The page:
Mountain project

Drax plant approved amid call for UK support

Cruachan Dam
A new storage plant will be installed in the hollow mountain

Energy company Drax Group has secured consent from the Scottish Government for its plans to build a £500m underground pumped storage hydro plant in its “hollow mountain” Cruachan facility in Argyll.

Drax is aiming for the new plant to be operational as soon as 2030, with almost 1,000 jobs created and supported during development if it secures required support from the UK Government.

Scotland’s First Minister Humza Yousaf visited Drax’s iconic power station on the shores of Loch Awe today where he underlined his call for the UK Government “to provide an appropriate market mechanism for hydro power and other long duration energy storage technologies.”

Mr Yousaf recently wrote to the Prime Minister urging him to take action so developers can have the certainty required to build the new generation of pumped storage hydro plants. 

He said: “Hydro power has real potential to play a greater role in our transition to net zero, and to help ensure a resilient and secure electricity supply across the UK.”

Drax described today’s decision as a significant moment in Scotland’s journey to net zero, with new long-duration storage plants critical to enabling more wind and solar power to come online in the next decade. 

The new 600 MW plant at Cruachan is part of a wider £7 billion strategic investment plan by Drax in clean energy technologies between 2024 and 2030, such as long duration storage and bioenergy with carbon capture and storage (BECCS), which tackle climate change and enhance national energy security.

Constructed adjacent to the existing underground facility, the plant would effectively more than double the site’s total generation capacity to over 1 GW.

Drax acquired Cruachan alongside the Galloway and Lanark hydro schemes in 2019, helping to make the company a leading provider of flexible, renewable power generation.

Will Gardiner, Drax Group CEO, said: “This is a major milestone in Drax’s plans to build Britain’s first new pumped storage hydro plant in a generation.

“These plants play a critical role in stabilising the electricity system, helping to balance supply and demand through storing excess power from the national grid. When Scotland’s wind turbines are generating more power than we need, Cruachan steps in to store the renewable electricity so it doesn’t go to waste.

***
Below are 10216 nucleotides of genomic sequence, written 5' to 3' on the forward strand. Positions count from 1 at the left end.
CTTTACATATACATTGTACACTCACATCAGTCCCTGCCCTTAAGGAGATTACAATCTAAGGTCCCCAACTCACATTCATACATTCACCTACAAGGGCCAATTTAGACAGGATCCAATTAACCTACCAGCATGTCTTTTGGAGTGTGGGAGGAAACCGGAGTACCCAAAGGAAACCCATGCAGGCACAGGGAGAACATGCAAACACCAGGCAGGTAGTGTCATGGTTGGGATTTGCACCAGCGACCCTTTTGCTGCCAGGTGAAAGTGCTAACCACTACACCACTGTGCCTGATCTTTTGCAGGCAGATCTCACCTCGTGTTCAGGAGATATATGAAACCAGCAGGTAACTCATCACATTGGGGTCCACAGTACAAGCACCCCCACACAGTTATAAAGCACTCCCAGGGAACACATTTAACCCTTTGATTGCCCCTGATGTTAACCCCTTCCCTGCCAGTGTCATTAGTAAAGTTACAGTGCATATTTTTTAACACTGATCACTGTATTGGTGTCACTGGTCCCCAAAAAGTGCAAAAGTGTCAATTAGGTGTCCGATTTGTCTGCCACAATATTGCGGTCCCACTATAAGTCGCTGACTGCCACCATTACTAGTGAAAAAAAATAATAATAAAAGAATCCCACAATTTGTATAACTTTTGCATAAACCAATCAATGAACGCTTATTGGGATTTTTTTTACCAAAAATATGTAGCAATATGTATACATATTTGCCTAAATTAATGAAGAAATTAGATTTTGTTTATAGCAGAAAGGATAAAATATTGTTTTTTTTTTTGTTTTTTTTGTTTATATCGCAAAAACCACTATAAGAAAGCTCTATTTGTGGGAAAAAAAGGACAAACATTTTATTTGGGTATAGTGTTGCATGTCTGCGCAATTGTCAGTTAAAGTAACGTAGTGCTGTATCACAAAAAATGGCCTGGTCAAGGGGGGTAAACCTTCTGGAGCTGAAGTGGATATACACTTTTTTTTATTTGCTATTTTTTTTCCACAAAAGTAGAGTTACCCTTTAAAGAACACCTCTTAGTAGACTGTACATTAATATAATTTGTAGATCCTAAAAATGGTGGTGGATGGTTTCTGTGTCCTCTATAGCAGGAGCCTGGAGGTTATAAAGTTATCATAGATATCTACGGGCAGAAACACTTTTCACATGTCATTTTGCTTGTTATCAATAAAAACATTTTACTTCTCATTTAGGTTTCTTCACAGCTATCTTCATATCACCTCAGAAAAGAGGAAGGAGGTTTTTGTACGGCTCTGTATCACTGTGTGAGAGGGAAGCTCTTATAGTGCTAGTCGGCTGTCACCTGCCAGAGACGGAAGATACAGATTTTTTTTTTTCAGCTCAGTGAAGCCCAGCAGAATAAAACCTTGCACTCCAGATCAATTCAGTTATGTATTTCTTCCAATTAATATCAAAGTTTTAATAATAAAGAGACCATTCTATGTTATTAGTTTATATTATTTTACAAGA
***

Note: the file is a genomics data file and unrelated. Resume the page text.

“With the right support from the UK Government, Drax will invest c.£500m to more than double Cruachan’s generating capacity and support almost 1,000 jobs across the supply chain during construction.

“The expansion of Cruachan requires an updated financial stabilisation mechanism from the UK Government. The current absence of a framework for large-scale, long-duration storage technologies has resulted in no new plants being constructed in the UK since 1984, despite their critical role in the decarbonisation process.”

Morag Watson, director of policy at Scottish Renewables, said: “We know that six projects currently under development in Scotland will more than double the UK’s pumped storage hydro capacity to 7.7GW, create almost 15,000 jobs and generate up to £5.8 billion for the UK economy by 2035.

“Therefore, we urgently need the UK Government to clarify its support for pumped storage hydro projects, deliver the investment framework needed to get these shovel-ready projects into construction and unlock the huge value these projects promise to deliver.”

Pumped storage plants act like giant water batteries by using reversible turbines to pump water from a lower reservoir to an upper reservoir which stores excess power from sources such as wind farms when supply outstrips demand.

These same turbines are then reversed to bring the stored water back through the plant to generate power when the country needs it. 

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